Texas Physicians Using Regeneron Therapy To Reduce COVID-19 Hospitalizations

Approved late last year, the infusion therapy takes two hours to administer and is free if prescribed.

By Terri LangfordAugust 25, 2021 12:29 pm, , ,

There’s a new tool being used to combat the rise in COVID-19 cases brought on by the delta variant of the coronavirus: Regeneron. It’s the monoclonal antibody infusion therapy that can decrease chances of hospitalization by up to 70%.

Regeneron received emergency approval from the Food and Drug Administration for use in treating those sick with COVID-19 late last year, says Texas Tribune health reporter Karen Brooks Harper.

“So once that happened, that’s when you saw Gov. Abbott and the national health officials and everybody really pushing for it,” she told the Standard.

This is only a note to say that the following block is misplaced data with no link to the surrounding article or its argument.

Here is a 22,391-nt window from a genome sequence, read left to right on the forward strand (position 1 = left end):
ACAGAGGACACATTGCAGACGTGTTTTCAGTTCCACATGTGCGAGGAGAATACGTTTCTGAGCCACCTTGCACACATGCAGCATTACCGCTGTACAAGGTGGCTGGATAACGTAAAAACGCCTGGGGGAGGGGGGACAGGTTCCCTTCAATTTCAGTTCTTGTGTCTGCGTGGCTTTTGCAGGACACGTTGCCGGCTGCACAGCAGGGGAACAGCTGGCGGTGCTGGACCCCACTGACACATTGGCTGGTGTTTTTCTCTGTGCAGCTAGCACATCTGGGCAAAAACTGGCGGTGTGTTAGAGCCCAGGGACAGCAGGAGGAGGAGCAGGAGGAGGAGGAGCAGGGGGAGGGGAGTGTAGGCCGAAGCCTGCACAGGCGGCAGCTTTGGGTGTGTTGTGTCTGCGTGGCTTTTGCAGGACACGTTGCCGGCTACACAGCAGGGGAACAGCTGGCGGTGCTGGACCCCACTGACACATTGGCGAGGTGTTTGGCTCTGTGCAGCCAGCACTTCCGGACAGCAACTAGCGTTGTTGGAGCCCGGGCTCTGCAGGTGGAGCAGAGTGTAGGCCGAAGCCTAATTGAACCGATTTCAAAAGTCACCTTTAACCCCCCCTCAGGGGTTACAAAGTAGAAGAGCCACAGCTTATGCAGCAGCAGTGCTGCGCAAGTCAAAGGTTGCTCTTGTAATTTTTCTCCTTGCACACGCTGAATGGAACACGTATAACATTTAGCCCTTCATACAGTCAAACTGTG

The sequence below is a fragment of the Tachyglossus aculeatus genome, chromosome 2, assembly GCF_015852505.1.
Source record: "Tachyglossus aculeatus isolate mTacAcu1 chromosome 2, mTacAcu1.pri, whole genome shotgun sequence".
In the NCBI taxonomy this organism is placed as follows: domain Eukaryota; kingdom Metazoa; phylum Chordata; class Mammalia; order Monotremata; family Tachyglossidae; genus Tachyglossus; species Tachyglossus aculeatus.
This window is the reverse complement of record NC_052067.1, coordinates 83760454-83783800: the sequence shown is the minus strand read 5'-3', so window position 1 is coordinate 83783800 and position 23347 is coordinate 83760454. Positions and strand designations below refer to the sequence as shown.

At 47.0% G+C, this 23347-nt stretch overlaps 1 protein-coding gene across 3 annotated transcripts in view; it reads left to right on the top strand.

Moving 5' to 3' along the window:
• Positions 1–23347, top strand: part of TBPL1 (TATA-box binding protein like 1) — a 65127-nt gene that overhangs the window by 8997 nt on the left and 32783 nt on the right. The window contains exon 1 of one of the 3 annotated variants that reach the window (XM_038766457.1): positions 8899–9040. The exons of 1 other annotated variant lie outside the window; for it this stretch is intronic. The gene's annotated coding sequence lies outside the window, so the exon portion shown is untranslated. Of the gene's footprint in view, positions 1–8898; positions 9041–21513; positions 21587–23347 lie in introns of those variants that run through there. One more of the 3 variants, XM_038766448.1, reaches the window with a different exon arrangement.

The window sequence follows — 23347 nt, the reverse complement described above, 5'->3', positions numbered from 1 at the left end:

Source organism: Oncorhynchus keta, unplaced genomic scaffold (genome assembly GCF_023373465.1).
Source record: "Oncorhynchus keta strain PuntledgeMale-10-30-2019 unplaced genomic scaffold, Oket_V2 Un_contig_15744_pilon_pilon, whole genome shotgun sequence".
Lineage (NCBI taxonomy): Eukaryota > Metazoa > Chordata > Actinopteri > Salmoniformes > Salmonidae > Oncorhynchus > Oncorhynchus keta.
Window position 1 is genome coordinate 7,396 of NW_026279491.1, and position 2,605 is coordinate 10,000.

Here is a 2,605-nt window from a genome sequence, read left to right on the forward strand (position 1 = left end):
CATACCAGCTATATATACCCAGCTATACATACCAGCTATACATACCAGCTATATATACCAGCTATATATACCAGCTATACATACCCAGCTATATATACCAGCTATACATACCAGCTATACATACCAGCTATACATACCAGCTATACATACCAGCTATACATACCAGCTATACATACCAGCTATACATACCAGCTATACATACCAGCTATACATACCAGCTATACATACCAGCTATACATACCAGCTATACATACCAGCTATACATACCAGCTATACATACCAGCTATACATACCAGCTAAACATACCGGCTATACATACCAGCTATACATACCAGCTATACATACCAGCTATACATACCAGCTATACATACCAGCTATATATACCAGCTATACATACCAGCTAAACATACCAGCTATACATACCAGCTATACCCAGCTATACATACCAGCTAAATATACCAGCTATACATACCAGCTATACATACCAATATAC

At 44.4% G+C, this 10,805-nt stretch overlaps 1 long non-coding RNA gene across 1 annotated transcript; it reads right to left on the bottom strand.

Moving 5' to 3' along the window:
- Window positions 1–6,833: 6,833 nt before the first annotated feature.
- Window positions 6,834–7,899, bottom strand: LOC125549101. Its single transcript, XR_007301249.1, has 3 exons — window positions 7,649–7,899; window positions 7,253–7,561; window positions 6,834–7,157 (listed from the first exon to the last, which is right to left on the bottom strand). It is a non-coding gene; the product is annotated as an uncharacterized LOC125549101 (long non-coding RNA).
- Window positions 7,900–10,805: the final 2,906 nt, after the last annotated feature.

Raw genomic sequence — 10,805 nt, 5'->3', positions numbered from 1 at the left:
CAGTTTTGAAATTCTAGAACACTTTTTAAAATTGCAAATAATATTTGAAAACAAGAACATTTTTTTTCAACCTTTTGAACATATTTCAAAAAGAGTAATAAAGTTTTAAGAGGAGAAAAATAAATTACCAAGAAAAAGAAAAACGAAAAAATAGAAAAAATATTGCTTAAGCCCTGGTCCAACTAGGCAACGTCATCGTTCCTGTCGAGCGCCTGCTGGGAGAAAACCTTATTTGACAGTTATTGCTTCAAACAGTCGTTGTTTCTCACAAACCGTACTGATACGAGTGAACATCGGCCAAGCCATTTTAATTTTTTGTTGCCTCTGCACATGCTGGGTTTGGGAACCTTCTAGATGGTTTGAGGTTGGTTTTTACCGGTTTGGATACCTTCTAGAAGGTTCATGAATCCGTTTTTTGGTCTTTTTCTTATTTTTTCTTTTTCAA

If Regeneron sounds somewhat familiar, that’s because it is the treatment used last year by former President Donald Trump, and by Texas Gov. Greg Abbott last week.

But it took a while for Regeneron to gain traction this year because vaccinations were taking off.

“There was a lot of new information going on at the same time. And there was a whole lot of hesitancy early on by not only the public, but the medical community,” Harper said. “And there was a very, very slim set of guidelines for people who even qualified.”

But the qualifications for the drug therapy have changed.

“If you’re 12 and up, if you’ve been having symptoms for fewer than 10 days, is when it works the best,” she said.

A few months ago, 330,000 doses of Regeneron were sent to Texas. The therapy takes two hours to administer and it is free if prescribed.

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